Remember that saying, “there’s an app for that,” from an Apple commercial in 2009? Several years later, the slogan’s novelty has worn off—hundreds of apps are added to stores each day—and people expect to find something for, well, everything.
So it shouldn’t be too surprising that someone went and made a Brexit dating app.
Better Together Dating, launched Tuesday, is a free dating service for the 48 percent of people who voted to remain in the European Union in last week’s referendum in the United Kingdom. The logo is the flag of the EU, its stars replaced with hearts.
“Why wait until you’re halfway through an evening before finding out your date voted Out?” its website reads.
The service was created by M14 Industries, a Manchester-based startup that builds custom dating apps for its clients. John Kershaw, 29, formed the company in late 2015 after he created Bristlr, a dating app that connects users with beards with users who like beards, as a joke—but then realized people liked it. Bristlr, which has been described as “Tinder for beards,” has about 20,000 monthly users.
Better Together is slightly tongue-in-cheek, too, but Kershaw said it’s a way to support the Remain cause, though it’s probably too late. The morning after the referendum, Kershaw and his team of about six had woken up feeling “miserable.”
“We’ve got Europe in our DNA; half my family are French, we’ve got staff here on an EU visa, and some of us are the children of immigrants,” Kershaw told me over email. “I wanted something to cheer us up.”’
The Android app launched Thursday morning, and Kershaw hopes an iOS app will become available next week. Better Together has several hundred users so far, mostly from the United Kingdom. The users are 60 percent male, 40 percent female, a gender split similar to apps like Tinder. Was Brexit really a deal-breaker for them? To find out, I signed up on the website version. Users can join with their Facebook accounts—as is the case with many dating apps, like Tinder, Bumble, and Hinge—or email accounts.
Better Together pulled in my default Facebook photo, and then prompted me to fill out my profile: “What is your favorite city to visit in the EU? What languages do you speak? What countries have you visited in the EU? Tell your favourite story!” I gave my current location as London (there was, unsurprisingly, no one around in Washington, D.C.) and set my parameters to “everyone” and “within 200 kilometers.” At about noon Wednesday, there were seven men and three women using the service in the area, mostly in their 20s and 30s. Two people can begin communicating only when they have matched—signaled interest by clicking a star on each other’s profiles. I clicked the stars on all of them and waited.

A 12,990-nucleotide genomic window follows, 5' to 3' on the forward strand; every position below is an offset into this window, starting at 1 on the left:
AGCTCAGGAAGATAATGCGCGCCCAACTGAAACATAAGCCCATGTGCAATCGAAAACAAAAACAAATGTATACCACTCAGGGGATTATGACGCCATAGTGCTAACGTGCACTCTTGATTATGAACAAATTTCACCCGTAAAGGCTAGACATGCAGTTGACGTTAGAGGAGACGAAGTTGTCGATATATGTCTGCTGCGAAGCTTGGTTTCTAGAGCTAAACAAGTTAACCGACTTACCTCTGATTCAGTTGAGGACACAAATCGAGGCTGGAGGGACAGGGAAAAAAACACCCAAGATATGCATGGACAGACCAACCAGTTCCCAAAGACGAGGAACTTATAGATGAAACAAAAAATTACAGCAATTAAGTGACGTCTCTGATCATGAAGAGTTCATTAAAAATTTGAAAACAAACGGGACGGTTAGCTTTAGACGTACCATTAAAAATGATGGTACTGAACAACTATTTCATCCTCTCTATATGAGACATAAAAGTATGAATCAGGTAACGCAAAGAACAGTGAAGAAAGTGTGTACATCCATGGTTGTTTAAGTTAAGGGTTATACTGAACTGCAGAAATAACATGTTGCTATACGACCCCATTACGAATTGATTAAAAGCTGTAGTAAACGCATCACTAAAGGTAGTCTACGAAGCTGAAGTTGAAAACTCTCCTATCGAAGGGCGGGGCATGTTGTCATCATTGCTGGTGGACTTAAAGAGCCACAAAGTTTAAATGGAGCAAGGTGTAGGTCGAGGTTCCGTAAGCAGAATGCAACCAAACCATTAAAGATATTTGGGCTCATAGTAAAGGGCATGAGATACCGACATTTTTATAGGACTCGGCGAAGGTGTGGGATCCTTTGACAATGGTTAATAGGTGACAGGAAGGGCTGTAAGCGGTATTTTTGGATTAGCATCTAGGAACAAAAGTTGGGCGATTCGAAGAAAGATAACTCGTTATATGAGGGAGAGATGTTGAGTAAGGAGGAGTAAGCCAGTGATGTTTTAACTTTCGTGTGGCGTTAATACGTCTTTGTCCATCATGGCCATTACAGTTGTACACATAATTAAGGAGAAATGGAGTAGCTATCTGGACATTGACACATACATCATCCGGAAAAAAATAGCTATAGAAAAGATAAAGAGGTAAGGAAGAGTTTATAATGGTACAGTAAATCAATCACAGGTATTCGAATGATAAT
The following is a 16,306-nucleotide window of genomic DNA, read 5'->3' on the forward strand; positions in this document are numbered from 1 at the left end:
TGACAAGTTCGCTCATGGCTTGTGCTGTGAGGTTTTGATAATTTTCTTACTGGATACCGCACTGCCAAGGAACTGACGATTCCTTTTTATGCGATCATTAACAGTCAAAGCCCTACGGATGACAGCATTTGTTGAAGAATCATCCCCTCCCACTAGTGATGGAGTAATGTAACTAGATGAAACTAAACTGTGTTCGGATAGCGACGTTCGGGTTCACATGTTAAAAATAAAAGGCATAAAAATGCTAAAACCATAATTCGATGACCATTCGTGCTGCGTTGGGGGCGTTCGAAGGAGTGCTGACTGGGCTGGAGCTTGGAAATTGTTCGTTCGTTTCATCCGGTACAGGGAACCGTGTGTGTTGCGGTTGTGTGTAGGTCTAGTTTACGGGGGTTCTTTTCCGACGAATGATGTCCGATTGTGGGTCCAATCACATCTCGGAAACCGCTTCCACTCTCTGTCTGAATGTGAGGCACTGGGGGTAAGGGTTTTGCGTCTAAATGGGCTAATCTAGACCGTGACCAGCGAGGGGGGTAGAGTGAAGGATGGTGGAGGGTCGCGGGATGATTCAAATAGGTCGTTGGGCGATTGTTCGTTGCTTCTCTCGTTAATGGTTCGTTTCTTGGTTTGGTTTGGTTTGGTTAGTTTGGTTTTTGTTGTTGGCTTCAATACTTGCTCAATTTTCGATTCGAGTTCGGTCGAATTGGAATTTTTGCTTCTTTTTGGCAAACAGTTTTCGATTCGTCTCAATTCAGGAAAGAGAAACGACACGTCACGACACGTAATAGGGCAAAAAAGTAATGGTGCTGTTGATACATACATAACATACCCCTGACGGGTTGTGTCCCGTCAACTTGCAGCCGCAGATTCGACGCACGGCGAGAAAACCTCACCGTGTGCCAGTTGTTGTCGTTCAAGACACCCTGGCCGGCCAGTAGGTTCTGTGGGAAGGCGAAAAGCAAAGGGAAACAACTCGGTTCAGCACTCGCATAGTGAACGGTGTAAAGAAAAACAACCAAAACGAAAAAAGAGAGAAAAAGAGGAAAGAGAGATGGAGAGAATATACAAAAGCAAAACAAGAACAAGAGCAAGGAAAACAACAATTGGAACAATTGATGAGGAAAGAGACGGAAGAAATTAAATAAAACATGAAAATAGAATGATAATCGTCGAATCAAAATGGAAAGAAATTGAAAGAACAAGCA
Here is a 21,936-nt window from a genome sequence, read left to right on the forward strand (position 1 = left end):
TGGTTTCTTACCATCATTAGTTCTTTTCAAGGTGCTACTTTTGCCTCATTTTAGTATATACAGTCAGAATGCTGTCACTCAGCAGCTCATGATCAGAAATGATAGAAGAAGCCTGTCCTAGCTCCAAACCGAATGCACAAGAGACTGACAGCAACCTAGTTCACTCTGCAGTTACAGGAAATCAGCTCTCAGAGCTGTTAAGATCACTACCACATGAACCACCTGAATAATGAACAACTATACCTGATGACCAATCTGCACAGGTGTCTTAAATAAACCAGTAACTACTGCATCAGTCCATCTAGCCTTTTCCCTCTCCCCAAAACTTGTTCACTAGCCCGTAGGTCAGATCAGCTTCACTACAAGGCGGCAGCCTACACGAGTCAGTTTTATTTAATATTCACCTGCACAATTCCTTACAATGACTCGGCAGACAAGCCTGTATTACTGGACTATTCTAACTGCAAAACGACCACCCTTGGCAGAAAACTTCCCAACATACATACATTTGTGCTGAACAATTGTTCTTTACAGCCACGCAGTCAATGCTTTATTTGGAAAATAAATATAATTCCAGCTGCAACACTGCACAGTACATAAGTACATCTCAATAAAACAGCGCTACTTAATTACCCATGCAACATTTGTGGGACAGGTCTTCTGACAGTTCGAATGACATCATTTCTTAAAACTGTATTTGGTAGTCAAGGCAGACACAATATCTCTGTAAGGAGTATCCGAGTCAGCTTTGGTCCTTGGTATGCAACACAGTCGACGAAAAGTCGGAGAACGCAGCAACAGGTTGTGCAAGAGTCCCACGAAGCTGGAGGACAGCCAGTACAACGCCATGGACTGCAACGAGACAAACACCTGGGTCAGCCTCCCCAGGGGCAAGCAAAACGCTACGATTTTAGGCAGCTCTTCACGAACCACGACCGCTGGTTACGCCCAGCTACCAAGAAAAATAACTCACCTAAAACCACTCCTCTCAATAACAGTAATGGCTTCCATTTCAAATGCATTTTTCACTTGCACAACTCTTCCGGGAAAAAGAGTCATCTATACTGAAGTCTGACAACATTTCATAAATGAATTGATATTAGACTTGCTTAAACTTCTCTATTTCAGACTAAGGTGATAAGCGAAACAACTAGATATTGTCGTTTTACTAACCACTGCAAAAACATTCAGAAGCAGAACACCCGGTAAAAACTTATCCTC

Better Together knows its market—and the current political landscape in Britain. The majority of young people—the ones who use online dating services most—chose to remain in the EU: 75 percent of voters between ages 18 and 24 reported picking Remain, along with 56 percent of voters between ages 25 and 49, according to a YouGov exit poll. Better Together’s interface resembles Tinder, one of the most widely known and popular dating apps, with reportedly 9.6 million daily active users around the world. And who wants to be with someone who’s just going to leave after 43 years, sinking your currency, roiling the markets, and promising two years of anguish and potential bickering?
Kershaw said he and his team are still reeling from the outcome of the referendum. “The situation is still so weird and fluid, it’s hard to grasp,” he said. “Every now and again I have a moment of realisation where it sinks in a bit more.”
Better Together users have already begun matching and chatting, Kershaw said. No such luck for some of us, though:
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